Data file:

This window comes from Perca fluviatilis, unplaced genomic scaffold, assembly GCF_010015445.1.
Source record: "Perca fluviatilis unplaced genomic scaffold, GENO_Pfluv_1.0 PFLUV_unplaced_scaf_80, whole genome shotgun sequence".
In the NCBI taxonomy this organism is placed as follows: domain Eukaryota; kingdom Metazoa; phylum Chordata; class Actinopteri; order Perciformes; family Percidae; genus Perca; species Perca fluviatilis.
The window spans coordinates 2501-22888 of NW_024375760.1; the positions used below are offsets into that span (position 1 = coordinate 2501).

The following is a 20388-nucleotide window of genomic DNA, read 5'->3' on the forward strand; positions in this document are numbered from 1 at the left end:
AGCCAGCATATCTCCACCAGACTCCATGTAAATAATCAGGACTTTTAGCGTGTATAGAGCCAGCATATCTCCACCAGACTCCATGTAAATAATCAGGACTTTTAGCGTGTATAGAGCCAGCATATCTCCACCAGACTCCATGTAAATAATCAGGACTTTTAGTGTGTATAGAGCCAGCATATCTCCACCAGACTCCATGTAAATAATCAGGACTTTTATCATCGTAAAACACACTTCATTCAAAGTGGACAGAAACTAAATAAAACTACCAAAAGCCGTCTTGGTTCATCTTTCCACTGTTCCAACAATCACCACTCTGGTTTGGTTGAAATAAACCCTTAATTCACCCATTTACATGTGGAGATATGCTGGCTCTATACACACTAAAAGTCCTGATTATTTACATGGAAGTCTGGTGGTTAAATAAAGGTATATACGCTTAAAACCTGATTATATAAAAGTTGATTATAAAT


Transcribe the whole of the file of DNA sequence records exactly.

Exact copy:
This window comes from Perca fluviatilis, unplaced genomic scaffold, assembly GCF_010015445.1.
Source record: "Perca fluviatilis unplaced genomic scaffold, GENO_Pfluv_1.0 PFLUV_unplaced_scaf_80, whole genome shotgun sequence".
In the NCBI taxonomy this organism is placed as follows: domain Eukaryota; kingdom Metazoa; phylum Chordata; class Actinopteri; order Perciformes; family Percidae; genus Perca; species Perca fluviatilis.
The window spans coordinates 2501-22888 of NW_024375760.1; the positions used below are offsets into that span (position 1 = coordinate 2501).

The following is a 20388-nucleotide window of genomic DNA, read 5'->3' on the forward strand; positions in this document are numbered from 1 at the left end:
AGCCAGCATATCTCCACCAGACTCCATGTAAATAATCAGGACTTTTAGCGTGTATAGAGCCAGCATATCTCCACCAGACTCCATGTAAATAATCAGGACTTTTAGCGTGTATAGAGCCAGCATATCTCCACCAGACTCCATGTAAATAATCAGGACTTTTAGTGTGTATAGAGCCAGCATATCTCCACCAGACTCCATGTAAATAATCAGGACTTTTATCATCGTAAAACACACTTCATTCAAAGTGGACAGAAACTAAATAAAACTACCAAAAGCCGTCTTGGTTCATCTTTCCACTGTTCCAACAATCACCACTCTGGTTTGGTTGAAATAAACCCTTAATTCACCCATTTACATGTGGAGATATGCTGGCTCTATACACACTAAAAGTCCTGATTATTTACATGGAAGTCTGGTGGTTAAATAAAGGTATATACGCTTAAAACCTGATTATATAAAAGTTGATTATAAAT